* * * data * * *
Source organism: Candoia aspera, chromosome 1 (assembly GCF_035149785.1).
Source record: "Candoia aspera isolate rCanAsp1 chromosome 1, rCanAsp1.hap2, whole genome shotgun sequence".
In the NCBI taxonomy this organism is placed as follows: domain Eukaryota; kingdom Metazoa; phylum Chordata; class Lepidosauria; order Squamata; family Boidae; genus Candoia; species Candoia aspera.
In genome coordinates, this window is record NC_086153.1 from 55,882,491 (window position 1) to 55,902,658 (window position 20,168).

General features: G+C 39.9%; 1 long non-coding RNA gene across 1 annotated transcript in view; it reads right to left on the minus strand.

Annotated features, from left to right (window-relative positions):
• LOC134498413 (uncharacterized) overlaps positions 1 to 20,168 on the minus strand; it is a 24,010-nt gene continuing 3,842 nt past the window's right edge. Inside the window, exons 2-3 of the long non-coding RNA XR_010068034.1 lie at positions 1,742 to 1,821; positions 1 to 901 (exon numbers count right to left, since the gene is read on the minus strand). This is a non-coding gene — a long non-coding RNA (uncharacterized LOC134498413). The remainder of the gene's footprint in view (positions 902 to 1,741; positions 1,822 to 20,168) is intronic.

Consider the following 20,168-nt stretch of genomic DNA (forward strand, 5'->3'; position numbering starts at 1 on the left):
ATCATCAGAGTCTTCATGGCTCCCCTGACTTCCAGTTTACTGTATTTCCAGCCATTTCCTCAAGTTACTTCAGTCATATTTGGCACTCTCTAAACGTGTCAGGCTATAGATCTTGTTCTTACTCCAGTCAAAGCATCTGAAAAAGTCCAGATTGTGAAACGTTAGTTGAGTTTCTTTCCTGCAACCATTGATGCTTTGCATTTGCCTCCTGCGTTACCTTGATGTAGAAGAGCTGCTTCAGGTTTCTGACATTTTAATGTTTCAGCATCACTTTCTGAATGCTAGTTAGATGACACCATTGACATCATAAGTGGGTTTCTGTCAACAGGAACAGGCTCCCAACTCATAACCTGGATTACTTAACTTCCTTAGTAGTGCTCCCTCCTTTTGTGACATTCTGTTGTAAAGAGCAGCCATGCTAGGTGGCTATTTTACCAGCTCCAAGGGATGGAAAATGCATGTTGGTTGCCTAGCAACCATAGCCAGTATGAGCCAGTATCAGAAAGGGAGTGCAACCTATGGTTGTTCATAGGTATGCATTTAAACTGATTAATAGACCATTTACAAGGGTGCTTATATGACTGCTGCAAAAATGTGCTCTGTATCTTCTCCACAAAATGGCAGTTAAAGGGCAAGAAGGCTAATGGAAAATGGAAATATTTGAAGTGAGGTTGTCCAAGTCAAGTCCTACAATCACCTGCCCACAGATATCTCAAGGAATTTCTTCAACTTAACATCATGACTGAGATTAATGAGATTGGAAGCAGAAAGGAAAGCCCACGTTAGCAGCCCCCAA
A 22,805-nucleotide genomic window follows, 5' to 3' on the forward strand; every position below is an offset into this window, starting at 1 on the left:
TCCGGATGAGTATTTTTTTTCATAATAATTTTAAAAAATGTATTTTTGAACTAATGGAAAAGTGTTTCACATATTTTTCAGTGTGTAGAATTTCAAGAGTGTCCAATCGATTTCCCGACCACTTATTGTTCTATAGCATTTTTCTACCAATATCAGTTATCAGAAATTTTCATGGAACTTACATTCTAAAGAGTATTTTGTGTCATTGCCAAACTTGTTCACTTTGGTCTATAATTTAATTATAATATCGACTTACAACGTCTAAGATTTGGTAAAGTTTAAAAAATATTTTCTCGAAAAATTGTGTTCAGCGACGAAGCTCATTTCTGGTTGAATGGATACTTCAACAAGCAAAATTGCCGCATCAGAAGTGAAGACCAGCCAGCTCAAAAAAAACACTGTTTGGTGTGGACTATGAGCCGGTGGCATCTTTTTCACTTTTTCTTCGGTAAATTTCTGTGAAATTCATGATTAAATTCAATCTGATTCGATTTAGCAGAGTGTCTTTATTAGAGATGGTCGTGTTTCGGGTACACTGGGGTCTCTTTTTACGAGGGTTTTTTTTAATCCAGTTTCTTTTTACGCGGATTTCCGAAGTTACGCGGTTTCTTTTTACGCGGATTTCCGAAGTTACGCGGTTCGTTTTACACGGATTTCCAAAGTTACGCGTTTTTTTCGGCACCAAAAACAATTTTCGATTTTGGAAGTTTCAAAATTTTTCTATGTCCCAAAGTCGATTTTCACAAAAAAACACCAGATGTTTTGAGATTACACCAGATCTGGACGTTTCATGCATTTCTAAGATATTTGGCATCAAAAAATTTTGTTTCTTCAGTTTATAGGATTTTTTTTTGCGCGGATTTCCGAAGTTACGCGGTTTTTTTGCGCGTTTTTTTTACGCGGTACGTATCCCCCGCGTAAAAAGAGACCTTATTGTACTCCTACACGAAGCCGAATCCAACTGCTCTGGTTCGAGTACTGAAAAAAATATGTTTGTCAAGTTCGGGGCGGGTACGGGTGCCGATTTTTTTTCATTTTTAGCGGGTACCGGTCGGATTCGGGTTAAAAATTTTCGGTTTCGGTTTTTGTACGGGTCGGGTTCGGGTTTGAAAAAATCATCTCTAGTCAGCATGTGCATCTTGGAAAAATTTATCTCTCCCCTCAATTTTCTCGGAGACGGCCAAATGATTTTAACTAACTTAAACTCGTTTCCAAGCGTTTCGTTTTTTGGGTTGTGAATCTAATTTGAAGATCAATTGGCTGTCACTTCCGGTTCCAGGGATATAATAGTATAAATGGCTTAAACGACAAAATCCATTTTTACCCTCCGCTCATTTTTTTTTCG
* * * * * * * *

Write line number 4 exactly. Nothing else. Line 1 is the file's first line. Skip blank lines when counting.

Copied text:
In genome coordinates, this window is record NC_086153.1 from 55,882,491 (window position 1) to 55,902,658 (window position 20,168).